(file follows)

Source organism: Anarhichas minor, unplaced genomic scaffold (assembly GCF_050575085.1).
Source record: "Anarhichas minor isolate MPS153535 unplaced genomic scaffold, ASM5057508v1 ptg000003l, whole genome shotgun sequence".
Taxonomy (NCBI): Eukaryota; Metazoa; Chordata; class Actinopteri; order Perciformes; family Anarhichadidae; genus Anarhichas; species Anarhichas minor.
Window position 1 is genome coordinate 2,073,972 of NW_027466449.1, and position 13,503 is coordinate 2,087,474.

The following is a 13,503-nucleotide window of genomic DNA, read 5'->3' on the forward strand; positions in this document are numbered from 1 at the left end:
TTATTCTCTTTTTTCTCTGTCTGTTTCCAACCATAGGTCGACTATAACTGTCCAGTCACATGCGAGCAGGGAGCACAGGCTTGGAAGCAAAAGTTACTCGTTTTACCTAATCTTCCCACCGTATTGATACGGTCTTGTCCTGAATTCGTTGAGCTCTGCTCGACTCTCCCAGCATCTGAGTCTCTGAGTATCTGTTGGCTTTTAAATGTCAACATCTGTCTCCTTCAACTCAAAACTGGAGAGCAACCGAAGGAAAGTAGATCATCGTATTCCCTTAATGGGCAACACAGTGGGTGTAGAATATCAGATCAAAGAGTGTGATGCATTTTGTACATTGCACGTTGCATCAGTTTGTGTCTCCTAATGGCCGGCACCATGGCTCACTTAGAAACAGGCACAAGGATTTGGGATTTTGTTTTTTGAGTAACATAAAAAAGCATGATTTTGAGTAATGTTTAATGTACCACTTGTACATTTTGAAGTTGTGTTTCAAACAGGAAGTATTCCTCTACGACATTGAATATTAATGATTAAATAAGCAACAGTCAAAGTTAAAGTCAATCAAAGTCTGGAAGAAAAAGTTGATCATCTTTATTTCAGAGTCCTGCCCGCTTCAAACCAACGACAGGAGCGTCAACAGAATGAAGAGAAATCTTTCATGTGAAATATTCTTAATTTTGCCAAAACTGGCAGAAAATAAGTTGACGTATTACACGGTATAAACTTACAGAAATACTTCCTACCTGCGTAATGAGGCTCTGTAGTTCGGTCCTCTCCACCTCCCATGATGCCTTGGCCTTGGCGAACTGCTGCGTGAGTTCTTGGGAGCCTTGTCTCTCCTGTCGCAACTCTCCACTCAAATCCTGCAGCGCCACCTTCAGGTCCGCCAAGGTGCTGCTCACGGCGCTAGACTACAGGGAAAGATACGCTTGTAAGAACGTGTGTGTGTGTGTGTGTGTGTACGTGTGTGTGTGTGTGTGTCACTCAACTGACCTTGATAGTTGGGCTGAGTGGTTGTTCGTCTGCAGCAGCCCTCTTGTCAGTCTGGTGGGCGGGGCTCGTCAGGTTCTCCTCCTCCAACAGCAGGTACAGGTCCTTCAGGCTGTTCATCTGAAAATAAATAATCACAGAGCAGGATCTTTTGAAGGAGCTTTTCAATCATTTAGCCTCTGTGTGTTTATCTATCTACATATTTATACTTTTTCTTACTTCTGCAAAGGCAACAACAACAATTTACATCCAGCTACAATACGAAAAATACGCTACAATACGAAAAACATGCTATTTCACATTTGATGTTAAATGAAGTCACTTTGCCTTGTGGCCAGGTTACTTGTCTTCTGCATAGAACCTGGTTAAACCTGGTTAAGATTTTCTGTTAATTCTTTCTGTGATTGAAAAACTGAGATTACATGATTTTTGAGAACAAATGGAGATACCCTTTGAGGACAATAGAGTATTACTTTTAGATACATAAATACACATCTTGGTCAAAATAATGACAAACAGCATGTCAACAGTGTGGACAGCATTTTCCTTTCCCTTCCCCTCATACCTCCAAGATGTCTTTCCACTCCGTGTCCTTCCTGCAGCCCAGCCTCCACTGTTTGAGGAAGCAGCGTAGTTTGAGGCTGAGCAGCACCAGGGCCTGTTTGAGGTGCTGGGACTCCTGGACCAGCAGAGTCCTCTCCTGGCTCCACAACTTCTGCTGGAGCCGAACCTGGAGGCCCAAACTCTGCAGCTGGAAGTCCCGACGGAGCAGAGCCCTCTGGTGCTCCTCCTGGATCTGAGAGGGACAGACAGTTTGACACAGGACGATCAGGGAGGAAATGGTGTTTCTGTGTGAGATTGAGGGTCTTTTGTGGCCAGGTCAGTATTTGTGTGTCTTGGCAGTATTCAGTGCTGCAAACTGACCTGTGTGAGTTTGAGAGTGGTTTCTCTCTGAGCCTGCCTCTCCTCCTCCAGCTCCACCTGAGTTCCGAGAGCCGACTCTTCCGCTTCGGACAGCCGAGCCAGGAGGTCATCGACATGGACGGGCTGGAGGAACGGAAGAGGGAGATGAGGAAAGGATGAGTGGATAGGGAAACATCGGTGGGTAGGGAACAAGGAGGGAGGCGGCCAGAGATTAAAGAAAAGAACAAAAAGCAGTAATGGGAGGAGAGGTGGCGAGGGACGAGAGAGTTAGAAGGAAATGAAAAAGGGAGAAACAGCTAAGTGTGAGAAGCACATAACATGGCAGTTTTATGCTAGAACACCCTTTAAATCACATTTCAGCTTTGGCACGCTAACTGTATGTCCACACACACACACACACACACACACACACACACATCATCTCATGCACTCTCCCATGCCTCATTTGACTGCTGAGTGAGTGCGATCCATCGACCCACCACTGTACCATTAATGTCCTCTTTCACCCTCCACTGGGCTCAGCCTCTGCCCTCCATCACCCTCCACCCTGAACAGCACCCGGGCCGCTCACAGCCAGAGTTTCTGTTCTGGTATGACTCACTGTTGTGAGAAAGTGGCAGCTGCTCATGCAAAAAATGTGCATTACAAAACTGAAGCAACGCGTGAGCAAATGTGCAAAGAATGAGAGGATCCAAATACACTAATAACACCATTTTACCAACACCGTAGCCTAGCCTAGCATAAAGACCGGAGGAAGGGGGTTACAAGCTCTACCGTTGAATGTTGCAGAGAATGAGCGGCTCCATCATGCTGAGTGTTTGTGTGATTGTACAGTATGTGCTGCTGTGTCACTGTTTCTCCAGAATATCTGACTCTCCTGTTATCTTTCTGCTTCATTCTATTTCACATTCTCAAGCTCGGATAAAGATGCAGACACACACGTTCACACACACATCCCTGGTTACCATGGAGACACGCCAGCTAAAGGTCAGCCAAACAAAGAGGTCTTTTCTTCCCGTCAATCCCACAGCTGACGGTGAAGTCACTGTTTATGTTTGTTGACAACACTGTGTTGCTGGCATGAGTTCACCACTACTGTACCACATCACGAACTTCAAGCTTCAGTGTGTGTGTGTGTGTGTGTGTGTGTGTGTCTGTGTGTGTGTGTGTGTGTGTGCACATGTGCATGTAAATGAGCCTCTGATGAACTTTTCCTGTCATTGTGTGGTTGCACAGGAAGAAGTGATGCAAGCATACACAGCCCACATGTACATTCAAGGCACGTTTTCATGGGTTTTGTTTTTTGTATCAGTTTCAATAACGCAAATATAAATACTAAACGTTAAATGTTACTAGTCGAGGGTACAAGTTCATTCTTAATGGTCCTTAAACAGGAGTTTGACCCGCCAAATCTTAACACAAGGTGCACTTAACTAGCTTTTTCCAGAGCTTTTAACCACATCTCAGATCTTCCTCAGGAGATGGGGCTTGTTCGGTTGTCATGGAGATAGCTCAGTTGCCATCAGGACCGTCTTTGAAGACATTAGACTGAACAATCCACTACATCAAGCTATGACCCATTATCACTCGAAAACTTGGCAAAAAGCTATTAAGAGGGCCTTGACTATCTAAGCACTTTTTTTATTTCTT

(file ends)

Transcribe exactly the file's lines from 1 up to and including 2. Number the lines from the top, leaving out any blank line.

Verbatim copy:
Source organism: Anarhichas minor, unplaced genomic scaffold (assembly GCF_050575085.1).
Source record: "Anarhichas minor isolate MPS153535 unplaced genomic scaffold, ASM5057508v1 ptg000003l, whole genome shotgun sequence".